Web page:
By Michael Goldstein
By Dennis Romero
By Sarah Fenske
By Matthew Mullins
By Patrick Range McDonald
By LA Weekly
By Dennis Romero
By Simone Wilson
There is also the classic-rock radio format that is present in almost every substantial radio market in the country, occasionally (as in Los Angeles) on more than one station. If you like guitar-based music but you don’t like what’s on the “alternative” channel, then your place of refuge is the classic-rock station — to wit, the past. If KROQ is in yet another Korn–Limp Bizkit–Linkin Park–Staind spelling-impaired angry-moper frenzy, there’s always KLOS or “the Arrow,” where you’ve got a decent chance of hearing something genuinely good and well-crafted (Beatles, Stones, Zeppelin, Dylan, Hendrix, Bowie, Elton John, Neil Young, Queen, AC/DC) every few minutes, even if the playlists are shamefully narrow.
Then there are the ancillary media that have evolved around rock-music history and culture. There is now a pervasive nostalgia that far outstrips the level of nostalgia in the past, consolidating and enumerating and assessing the substantial, unprecedented artistic achievements of ’64–’82, with a special emphasis on that golden period of ’66–’74. At the supercultural level, there’s VH1 and VH1 Classics; you might not see a program on Love or Captain Beefheart or Television or the Voidoids on VH1’s Behind the Music, but you might get clues there about them, or about certain histories, styles and lineages. At the minimum, you get the sense that there’s a lotout there to explore, that current rock styles aren’t the only ones to be tapped.
At the midcultural level, there are the “past master” articles that have been running in Spin and other music magazines in the last few years, perhaps in response to the success of pop-music nostalgia magazines like Mojo, and at the subcultural level there are zines like Ugly Things that bring a microscopic, obsessive perspective to all this stuff. Finally, there’s the flood of books we’ve seen over the last decade, published by major houses, available in mega-bookstores in shopping malls across the English-speaking world, devoted to seemingly every band, genre and episode in music history, no matter how minute or obscure. Information that used to be either lost or passed along via word of mouth and low-circulation zines is now out there for everyone.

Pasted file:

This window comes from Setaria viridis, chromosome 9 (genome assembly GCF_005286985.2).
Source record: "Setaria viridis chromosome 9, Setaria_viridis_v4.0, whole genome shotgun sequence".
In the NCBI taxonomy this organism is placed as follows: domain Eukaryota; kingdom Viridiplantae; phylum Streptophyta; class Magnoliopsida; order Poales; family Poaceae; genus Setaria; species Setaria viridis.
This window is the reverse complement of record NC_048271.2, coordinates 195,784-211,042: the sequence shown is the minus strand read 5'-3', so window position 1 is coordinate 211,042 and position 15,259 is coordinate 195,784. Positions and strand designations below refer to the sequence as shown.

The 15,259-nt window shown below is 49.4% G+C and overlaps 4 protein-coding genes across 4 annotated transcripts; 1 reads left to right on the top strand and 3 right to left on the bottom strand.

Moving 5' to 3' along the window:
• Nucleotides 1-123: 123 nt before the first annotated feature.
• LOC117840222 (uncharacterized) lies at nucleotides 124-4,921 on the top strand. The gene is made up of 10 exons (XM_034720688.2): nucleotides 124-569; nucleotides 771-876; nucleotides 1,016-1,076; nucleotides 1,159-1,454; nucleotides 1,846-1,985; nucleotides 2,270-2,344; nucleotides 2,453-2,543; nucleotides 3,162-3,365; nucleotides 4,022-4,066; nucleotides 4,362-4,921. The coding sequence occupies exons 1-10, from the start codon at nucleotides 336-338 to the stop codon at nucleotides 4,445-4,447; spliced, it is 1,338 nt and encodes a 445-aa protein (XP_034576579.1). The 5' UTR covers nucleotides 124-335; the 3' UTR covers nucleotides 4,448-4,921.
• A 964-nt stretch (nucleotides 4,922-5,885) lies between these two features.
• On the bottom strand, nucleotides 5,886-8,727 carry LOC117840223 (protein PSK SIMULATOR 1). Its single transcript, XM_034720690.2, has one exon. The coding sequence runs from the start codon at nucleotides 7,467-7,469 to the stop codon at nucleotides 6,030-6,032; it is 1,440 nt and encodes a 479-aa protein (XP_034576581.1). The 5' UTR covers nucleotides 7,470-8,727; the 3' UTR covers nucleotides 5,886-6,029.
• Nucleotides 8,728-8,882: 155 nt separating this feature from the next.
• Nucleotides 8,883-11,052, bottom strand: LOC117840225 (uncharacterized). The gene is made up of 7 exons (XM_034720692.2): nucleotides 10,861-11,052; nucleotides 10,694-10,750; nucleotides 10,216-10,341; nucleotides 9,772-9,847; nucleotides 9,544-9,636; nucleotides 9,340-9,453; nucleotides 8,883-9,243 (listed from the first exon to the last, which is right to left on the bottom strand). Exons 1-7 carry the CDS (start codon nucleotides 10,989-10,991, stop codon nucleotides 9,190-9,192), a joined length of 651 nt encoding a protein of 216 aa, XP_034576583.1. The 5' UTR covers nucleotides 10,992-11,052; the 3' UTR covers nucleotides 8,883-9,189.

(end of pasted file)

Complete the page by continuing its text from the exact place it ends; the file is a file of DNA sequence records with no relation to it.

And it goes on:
Something has shifted: You don’t need a hip older brother anymore to know about the Sex Pistols; you’ll hear about them via any of the aforementioned venues, even the most mainstream ones. Because even if the Velvet Underground, the Sex Pistols, the Ramones and Iggy Pop didn’t experience mainstream success in the ’60s and ’70s, time has been kind to them. Critical consensus has ensured that these giants have earned their place, and music history has been rewritten so that the dross has fallen away. Look back at the music charts of those years and you’ll see a million songs you’ve never heard by thousands of artists you’ve never heard of. Where did they go, why aren’t they talked about, why aren’t they played?
The simple truth is that what we call the media — from fanzines to The New York Times — like any curators of culture, have seized upon a lot of musical artifacts that were initially passed over and declared that this is what was important. So now you get articles saying, “1977: It was the year of Star Wars and the Sex Pistols,” when, in fact, in the USA the Sex Pistols weren’t played on the radio, didn’t sell many records and, to the extent that they were regarded at all, were generally seen as a joke/novelty band. But now, after years of magazine articles, feature-length documentaries, books, TV shows, TV commercials, movie soundtracks, concert DVDs and such, we’ve all got it in our heads that what was culturally significant about ’77 was Never Mind the Bollocks. Cultural history isn’t written by the early victors.
What this means for musicians born since 1980 is that they’re being fed the good, fertile stuff from way back when. Critics and fans always go for the art they perceive as pure, authentic, less compromised, and that sort of thing is more likely to exist at the margins than at the center, though as the years go by, the fringe moves from the edge to the mainstream. Nirvana has already been determined to be significant, while Candlebox hasn’t, even though there was a long period when Kevin Martin, Peter Klett, Scott Mercado and Bardi Martin (Who? Exactly) were outselling Kurt Cobain. The same thing has happened with music from the ’60s and ’70s: The important, purer sounds (popular or not) have been drawn out, or preserved, and made available.
This is why these young musicians we’re seeing now have such seemingly good taste: That taste has been shaped by a media consensus about what was truly of quality back then. Call it the formulation of a rock canon, the imposition of marginal/elitist values on the mainstream — it don’t matter none, the outcome is the same: The purer the fertilizer, the stronger the plants that grow in the garden.
But is this interest by young people in the deep past new? Ex-Minuteman/art-punk lifer Mike Watt — the kind of guy who would know — thinks it is. He noted recently in his online tour diary that “The younger folks now are so much more open to music before them than in my days in the ’70s. We would’ve been hard-pressed to dig anything from the ’40s or ’50s in those days.”
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